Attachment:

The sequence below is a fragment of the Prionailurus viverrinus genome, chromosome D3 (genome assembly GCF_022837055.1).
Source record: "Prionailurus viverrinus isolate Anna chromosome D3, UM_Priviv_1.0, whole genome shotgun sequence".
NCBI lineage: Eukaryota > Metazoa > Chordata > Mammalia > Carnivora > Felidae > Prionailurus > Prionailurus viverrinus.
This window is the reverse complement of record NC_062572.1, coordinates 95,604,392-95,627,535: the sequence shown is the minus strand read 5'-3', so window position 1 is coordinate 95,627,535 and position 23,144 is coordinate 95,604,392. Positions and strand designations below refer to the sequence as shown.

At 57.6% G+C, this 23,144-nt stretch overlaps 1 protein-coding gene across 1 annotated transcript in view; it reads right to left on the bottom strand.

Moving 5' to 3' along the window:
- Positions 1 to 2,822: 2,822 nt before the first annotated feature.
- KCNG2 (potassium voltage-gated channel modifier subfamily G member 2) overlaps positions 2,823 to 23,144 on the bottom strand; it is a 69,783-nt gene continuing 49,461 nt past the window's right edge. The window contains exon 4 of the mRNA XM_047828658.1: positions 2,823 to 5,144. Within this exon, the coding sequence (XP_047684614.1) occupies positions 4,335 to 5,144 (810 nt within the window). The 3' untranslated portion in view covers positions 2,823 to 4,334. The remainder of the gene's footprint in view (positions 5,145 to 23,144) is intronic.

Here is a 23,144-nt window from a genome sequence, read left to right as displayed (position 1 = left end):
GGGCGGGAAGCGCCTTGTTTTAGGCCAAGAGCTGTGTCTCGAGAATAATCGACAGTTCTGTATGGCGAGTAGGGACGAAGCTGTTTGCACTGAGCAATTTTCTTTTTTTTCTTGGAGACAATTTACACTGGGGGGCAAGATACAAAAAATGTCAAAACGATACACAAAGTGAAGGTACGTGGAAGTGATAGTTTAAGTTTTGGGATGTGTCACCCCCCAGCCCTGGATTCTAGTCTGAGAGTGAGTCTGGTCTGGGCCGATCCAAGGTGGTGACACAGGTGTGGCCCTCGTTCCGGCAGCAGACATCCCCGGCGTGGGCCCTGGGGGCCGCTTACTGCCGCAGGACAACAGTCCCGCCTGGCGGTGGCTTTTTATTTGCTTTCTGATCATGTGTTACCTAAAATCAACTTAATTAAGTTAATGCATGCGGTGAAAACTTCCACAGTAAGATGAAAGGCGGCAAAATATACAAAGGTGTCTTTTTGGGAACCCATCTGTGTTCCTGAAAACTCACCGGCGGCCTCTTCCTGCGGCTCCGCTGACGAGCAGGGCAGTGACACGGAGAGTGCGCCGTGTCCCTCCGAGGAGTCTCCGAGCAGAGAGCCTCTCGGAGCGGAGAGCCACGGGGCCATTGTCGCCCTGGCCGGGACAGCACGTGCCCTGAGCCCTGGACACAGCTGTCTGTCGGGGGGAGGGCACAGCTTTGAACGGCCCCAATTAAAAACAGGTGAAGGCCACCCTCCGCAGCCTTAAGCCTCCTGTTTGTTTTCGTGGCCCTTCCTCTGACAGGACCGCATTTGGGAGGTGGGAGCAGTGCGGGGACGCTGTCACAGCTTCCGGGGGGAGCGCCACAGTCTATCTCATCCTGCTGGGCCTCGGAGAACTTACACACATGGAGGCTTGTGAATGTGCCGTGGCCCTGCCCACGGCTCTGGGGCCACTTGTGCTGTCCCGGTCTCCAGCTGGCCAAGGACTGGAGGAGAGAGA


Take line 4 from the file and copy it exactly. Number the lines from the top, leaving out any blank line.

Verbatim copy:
This window is the reverse complement of record NC_062572.1, coordinates 95,604,392-95,627,535: the sequence shown is the minus strand read 5'-3', so window position 1 is coordinate 95,627,535 and position 23,144 is coordinate 95,604,392. Positions and strand designations below refer to the sequence as shown.